The (tight) lower bound is $n + \lceil \lg n \rceil - 2$ (where $\lg n$ means $\log_2 n$).
I'll prove tightness first: that this can be achieved (apparently the idea is due to Lewis Carroll!). First find the maximum using a "tennis tournament" structure: first compare the $n$ elements in pairs, then compare the $n/2$ "winners" in pairs, and so on. (Unpaired elements get a bye to the next round.) Since every element except the winner loses exactly once, this takes $n-1$ comparisons. But now note that the second largest element must be one which lost to the winner, as it couldn't have been defeated by any other element. So you need to find the maximum among all the (up to) $\lceil \lg n \rceil$ elements that were defeated by the winner, and finding this maximum can be done in $\lceil \lg n \rceil - 1$.
We can prove this is a lower bound as well. Let the number of elements that lost to the maximum be $m$.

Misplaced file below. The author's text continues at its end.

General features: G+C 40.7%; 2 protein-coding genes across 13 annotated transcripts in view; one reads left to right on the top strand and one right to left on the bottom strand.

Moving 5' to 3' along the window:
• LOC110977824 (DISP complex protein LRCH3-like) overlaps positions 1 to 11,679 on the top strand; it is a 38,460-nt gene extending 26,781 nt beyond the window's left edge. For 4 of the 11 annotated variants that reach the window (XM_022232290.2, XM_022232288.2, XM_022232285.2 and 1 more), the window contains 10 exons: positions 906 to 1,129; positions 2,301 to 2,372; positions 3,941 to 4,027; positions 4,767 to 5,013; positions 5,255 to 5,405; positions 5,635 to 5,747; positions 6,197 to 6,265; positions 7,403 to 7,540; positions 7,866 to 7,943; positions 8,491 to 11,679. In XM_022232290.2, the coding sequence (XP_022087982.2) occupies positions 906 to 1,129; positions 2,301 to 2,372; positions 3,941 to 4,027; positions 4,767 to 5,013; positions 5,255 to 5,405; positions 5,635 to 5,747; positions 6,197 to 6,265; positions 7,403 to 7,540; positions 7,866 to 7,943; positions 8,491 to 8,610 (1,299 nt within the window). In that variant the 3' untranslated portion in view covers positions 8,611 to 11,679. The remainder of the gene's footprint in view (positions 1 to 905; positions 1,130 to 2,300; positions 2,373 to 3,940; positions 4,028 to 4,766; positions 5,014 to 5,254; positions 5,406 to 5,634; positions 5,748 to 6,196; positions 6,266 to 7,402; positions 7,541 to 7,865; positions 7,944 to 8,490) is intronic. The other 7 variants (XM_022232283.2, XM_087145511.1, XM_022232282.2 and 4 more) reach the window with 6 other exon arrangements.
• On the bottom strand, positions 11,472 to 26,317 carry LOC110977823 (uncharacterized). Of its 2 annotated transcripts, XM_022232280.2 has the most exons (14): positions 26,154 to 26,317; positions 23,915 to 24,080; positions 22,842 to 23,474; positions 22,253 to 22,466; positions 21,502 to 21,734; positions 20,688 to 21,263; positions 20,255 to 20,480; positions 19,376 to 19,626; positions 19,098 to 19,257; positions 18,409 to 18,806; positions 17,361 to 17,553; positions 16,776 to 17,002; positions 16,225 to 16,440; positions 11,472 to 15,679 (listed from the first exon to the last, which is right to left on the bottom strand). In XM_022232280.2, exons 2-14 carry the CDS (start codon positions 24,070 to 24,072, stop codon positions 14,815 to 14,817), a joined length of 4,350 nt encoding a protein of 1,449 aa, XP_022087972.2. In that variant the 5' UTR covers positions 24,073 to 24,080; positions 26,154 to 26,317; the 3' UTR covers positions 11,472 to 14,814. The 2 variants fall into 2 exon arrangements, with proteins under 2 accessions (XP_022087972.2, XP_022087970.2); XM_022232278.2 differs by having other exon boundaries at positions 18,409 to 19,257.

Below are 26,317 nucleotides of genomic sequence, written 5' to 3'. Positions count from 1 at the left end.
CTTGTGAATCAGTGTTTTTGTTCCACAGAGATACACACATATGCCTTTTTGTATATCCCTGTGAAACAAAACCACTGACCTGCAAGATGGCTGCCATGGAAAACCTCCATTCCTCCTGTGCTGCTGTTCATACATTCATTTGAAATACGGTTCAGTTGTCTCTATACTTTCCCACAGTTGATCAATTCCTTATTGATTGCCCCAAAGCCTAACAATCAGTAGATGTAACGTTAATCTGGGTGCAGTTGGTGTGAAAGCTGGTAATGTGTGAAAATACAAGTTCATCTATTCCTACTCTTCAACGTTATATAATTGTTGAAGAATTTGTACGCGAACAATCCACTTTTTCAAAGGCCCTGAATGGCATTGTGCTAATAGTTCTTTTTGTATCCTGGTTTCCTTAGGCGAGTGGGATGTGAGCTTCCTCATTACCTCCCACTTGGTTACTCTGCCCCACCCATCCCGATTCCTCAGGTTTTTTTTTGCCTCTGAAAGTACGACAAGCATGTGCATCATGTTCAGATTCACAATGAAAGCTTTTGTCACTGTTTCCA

- Firstly, you need to find the maximum, since one cannot be sure some element is the second maximum without knowing which element is the maximum. Further, for each element that lost to the maximum ($m$ of them), this comparison was useless in determining whether it was or not the second maximum. In other words, all elements other than the maximum must lose at least once, and all but one ($m-1$) of the elements that directly lost to the maximum must lose at least once more, no matter in which order the comparisons were made. So we need at least $n-1 + m-1 = n + m - 2$ comparisons.
- To state the same thing differently: $n-2$ of the elements must be found less than the second-largest element — comparisons with the largest element do not help here — plus $m$ of them must lose directly to the maximum by definition, so we need at least $n - 2 + m = n + m - 2$ comparisons.
This proves the $n + \lceil \lg n\rceil - 2$ lower bound if we show that $m \ge \lceil \lg n \rceil$, i.e., an adversary can make sure you always have at least $\lceil \lg n\rceil$ elements that lost to the winner. This is proved here or here; an argument goes as follows: the adversary keeps for each element a list of elements known to be less than or equal to it. Whenever a query's result is already "known", the adversary gives that answer, else it declares the one which has a larger list the winner (breaking ties arbitrarily). The maximum is determined when the size of some list grows to n, and with each comparison the size of any list can only double, so the number of comparisons needs to be at least $\lceil \lg n\rceil$.